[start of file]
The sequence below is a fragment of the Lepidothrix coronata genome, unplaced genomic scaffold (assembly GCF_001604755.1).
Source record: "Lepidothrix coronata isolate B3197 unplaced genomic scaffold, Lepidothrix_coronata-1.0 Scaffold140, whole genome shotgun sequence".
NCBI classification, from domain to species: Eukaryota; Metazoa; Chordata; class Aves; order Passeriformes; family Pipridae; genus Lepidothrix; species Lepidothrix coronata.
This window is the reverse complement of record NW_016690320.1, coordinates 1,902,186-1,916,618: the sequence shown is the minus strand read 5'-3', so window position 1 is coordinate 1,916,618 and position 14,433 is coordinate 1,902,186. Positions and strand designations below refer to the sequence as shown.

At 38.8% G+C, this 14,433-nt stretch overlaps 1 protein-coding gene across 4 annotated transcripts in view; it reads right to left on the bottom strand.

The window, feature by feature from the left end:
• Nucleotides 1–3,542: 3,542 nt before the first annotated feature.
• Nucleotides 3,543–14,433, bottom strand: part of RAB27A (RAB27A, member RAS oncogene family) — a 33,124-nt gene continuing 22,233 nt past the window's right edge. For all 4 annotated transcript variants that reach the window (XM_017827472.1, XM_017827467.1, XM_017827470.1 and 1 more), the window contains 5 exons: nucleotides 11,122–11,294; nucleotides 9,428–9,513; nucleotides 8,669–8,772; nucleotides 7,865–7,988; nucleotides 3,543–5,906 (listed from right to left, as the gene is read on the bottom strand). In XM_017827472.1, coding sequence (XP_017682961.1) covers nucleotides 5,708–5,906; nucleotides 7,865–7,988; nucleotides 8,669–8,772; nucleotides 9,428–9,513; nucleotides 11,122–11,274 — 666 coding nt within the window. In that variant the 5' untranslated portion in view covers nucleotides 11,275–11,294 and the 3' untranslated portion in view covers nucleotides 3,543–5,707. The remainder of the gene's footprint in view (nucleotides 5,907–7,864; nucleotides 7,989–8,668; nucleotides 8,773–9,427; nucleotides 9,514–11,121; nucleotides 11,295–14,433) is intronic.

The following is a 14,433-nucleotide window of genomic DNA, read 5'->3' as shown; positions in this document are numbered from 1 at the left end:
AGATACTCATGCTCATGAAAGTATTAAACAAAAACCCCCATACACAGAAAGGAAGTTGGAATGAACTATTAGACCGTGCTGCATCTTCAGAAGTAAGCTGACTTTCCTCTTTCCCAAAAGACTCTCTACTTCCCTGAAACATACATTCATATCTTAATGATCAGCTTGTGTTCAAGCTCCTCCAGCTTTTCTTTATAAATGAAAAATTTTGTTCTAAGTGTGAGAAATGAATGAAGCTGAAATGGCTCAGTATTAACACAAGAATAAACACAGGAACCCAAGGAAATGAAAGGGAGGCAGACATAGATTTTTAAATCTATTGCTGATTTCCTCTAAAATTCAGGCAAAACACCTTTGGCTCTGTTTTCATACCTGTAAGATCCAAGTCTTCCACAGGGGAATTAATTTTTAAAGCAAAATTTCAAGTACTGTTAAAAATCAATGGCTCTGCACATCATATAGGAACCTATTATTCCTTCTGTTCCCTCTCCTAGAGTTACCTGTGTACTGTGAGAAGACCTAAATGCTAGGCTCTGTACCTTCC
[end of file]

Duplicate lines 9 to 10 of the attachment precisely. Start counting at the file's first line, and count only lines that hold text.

The following is a 14,433-nucleotide window of genomic DNA, read 5'->3' as shown; positions in this document are numbered from 1 at the left end:
AGATACTCATGCTCATGAAAGTATTAAACAAAAACCCCCATACACAGAAAGGAAGTTGGAATGAACTATTAGACCGTGCTGCATCTTCAGAAGTAAGCTGACTTTCCTCTTTCCCAAAAGACTCTCTACTTCCCTGAAACATACATTCATATCTTAATGATCAGCTTGTGTTCAAGCTCCTCCAGCTTTTCTTTATAAATGAAAAATTTTGTTCTAAGTGTGAGAAATGAATGAAGCTGAAATGGCTCAGTATTAACACAAGAATAAACACAGGAACCCAAGGAAATGAAAGGGAGGCAGACATAGATTTTTAAATCTATTGCTGATTTCCTCTAAAATTCAGGCAAAACACCTTTGGCTCTGTTTTCATACCTGTAAGATCCAAGTCTTCCACAGGGGAATTAATTTTTAAAGCAAAATTTCAAGTACTGTTAAAAATCAATGGCTCTGCACATCATATAGGAACCTATTATTCCTTCTGTTCCCTCTCCTAGAGTTACCTGTGTACTGTGAGAAGACCTAAATGCTAGGCTCTGTACCTTCC